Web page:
Session: 614. Acute Lymphoblastic Leukemia: Therapy, excluding Transplantation: Poster I
Hematology Disease Topics & Pathways:
Biological, Non-Biological, Therapies, gene therapy
Methods: We tested liposomes with various lipid compositions. Leukemia cells or peripheral blood mononuclear cells (PBMCs) were cultured with rhodamine-labeled liposomes and then analyzed for rhodamine expression to investigate the selective uptake of the liposomes. To examine the selective translation of the encapsulated mRNA, the cells were incubated with liposomes loaded with firefly luciferase (ffLuc) mRNA and examined for luciferase activity. The cells were also treated with liposomes loaded with inducible caspase 9 (iC9) mRNA, with or without B/B homodimerizer (chemical-induced dimerization, CID), to examine the in vitro anti-leukemic effects. To investigate the in vivo anti-tumor effects, NSG mice were inoculated with Jurkat-ffLuc cells, and then they were intravenously treated with either liposomes loaded with iC9 or control liposomes on days 4 and 15 after tumor inoculation. Every 24, 48, and 72 h after liposome infusion, the mice were treated intraperitoneally with CID. Bioluminescence imaging was performed twice weekly to track the leukemia cell burden.
Results: The screening analysis identified two types of liposomes (No. 43 and No. 79) that could selectively deliver mRNA to the cancer cells. Flow cytometry analysis showed that these liposomes labeled with rhodamine were efficiently taken up into Jurkat cells, whereas they were minimally taken up into PBMCs. Furthermore, when these two liposomes were loaded with ffLuc mRNA (43-ffLuc and 79-ffLuc), they could efficiently deliver mRNA to the cancer cells, with enhanced luciferase activity, but they minimally delivered ffLuc mRNA to PBMCs. Consistently, when these two liposomes were loaded with a suicide gene iC9 (43-iC9 and 79-iC9) in combination with CID, they effectively killed Jurkat cells and CCRF-CEM cells but minimally killed PBMCs in vitro. Furthermore, in a xenograft model of Jurkat-ffLuc, the mice treated with 79-iC9 showed significantly suppressed tumor growth compared with the mice treated with control liposome in combination with CID (Figure 1). These results suggested that the tumor-tropic liposomal delivery of iC9 mRNA could be employed for the treatment of T cell leukemia.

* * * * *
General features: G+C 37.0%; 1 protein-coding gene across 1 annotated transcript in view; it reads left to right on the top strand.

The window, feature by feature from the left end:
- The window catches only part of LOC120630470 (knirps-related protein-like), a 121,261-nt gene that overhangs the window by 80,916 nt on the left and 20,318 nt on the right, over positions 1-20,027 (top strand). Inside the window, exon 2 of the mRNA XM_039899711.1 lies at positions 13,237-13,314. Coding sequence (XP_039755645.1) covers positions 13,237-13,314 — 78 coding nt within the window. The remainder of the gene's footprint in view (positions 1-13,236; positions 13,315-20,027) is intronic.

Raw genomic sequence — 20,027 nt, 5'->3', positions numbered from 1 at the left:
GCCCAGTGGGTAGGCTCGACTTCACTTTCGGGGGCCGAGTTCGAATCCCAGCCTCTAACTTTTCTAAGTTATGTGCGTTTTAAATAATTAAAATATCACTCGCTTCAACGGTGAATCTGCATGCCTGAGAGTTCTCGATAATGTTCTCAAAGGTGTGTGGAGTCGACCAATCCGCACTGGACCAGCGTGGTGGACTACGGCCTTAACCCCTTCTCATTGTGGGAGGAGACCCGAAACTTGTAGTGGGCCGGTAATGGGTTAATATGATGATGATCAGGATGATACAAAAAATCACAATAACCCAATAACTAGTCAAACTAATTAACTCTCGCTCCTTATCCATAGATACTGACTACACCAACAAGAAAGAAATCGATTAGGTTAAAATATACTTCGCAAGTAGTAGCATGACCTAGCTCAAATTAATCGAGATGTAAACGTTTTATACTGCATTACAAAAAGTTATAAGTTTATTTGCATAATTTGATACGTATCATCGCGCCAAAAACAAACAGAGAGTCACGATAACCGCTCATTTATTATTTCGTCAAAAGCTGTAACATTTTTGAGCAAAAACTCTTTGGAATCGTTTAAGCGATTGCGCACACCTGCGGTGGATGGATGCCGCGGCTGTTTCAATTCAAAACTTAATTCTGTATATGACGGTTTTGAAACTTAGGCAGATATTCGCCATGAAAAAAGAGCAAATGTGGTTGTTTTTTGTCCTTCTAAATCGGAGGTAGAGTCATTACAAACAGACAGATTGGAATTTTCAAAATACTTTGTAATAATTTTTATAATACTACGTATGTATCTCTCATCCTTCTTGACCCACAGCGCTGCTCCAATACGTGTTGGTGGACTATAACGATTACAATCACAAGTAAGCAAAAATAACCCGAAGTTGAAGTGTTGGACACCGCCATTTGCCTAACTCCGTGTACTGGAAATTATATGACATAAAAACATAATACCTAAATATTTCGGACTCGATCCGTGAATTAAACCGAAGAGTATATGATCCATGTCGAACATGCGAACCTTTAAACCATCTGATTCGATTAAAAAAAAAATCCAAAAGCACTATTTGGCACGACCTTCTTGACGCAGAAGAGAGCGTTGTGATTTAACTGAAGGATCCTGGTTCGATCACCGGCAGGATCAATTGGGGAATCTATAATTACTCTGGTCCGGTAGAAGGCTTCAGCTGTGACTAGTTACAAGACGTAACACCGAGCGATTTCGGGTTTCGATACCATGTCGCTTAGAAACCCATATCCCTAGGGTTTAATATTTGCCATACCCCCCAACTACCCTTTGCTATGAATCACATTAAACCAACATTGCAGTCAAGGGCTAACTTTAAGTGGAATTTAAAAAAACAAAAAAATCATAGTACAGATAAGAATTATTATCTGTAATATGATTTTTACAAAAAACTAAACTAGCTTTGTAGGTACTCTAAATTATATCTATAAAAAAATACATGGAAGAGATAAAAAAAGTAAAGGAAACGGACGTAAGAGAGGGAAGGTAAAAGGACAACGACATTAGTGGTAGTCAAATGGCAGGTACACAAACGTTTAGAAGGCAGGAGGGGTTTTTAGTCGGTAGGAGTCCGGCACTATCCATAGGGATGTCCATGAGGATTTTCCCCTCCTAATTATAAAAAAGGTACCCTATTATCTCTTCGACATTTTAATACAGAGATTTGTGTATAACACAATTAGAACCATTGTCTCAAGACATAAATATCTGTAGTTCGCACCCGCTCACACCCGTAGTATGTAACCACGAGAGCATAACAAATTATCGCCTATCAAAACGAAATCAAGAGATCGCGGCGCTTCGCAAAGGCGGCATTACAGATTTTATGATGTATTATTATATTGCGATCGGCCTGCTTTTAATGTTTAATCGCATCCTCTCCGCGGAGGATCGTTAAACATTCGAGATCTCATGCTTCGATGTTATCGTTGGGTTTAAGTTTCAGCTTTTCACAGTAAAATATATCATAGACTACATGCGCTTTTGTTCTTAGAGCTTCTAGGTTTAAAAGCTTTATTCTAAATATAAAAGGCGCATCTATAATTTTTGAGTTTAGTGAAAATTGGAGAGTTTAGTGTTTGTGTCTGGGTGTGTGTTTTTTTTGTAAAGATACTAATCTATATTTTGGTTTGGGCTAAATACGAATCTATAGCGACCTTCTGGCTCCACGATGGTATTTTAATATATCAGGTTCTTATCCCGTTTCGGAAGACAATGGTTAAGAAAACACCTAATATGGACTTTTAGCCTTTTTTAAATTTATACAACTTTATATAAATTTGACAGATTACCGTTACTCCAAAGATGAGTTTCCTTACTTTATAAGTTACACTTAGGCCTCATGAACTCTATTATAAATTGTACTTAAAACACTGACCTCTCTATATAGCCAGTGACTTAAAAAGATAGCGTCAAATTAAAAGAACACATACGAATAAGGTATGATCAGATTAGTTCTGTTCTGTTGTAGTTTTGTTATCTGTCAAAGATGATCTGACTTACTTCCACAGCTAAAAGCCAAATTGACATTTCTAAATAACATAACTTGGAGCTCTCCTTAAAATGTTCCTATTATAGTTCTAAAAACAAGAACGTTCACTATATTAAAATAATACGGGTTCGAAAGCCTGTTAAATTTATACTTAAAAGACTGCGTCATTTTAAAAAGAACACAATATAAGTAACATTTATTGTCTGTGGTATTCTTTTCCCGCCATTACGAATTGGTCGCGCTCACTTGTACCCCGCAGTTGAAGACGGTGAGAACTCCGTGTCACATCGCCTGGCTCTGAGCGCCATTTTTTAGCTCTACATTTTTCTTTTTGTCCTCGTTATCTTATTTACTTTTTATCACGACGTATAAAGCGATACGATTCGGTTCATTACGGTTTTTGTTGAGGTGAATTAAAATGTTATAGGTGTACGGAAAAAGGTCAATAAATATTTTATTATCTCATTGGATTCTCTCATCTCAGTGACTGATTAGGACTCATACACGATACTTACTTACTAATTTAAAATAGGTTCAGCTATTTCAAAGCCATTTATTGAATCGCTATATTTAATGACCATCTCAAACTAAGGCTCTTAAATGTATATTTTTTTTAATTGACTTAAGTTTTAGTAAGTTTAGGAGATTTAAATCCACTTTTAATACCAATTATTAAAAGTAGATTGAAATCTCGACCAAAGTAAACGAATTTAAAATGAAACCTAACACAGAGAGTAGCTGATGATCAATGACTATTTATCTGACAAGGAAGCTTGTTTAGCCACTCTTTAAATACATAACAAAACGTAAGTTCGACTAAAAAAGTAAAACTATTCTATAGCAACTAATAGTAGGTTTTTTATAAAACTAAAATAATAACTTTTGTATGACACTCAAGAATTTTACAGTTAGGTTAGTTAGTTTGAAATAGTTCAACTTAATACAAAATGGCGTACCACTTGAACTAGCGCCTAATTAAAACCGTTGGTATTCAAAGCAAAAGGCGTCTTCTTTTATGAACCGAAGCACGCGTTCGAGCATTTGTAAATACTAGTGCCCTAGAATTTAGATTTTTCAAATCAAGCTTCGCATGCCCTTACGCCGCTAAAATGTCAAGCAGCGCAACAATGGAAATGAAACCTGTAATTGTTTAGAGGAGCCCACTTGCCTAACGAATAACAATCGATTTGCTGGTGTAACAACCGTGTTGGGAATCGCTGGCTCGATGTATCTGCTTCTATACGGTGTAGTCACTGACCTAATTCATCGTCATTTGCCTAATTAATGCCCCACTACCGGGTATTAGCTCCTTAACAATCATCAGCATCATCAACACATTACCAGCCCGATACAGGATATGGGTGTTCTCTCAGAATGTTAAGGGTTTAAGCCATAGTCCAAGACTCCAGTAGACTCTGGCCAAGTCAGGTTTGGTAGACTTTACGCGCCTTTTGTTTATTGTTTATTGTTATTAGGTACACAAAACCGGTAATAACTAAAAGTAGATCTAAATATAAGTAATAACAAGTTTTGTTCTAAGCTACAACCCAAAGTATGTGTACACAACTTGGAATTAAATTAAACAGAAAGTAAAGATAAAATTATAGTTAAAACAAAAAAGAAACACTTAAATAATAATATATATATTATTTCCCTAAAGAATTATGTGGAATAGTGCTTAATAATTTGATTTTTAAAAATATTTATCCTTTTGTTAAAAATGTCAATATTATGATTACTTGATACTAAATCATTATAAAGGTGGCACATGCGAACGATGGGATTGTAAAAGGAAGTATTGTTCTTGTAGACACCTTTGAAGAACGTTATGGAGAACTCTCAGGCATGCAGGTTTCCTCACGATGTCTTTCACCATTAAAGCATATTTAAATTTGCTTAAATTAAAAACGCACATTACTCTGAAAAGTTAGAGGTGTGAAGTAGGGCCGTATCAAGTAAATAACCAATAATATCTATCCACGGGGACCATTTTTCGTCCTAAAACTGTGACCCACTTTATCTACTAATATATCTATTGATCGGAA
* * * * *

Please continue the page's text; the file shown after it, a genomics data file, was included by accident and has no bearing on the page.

Conclusions: Tumor-tropic liposomes can selectively deliver mRNAs of interest to leukemia cells. Moreover, tumor-tropic liposomes loaded with iC9 in combination with CID showed anti-leukemic activity both in vitro and in vivo. Thus, liposomal delivery could be a promising alternative for the treatment of T cell malignancies.
Disclosures: Saito: Toshiba Corporation: Research Funding. Nakashima: Toshiba Corporation: Research Funding. Hasegawa: Toshiba Corporation: Research Funding. Akahoshi: Toshiba Corporation: Current Employment. Ishihara-Sugano: Toshiba Corporation: Current Employment. Yagyu: Toshiba Corporation: Research Funding. Nakazawa: Toshiba Corporation: Research Funding.
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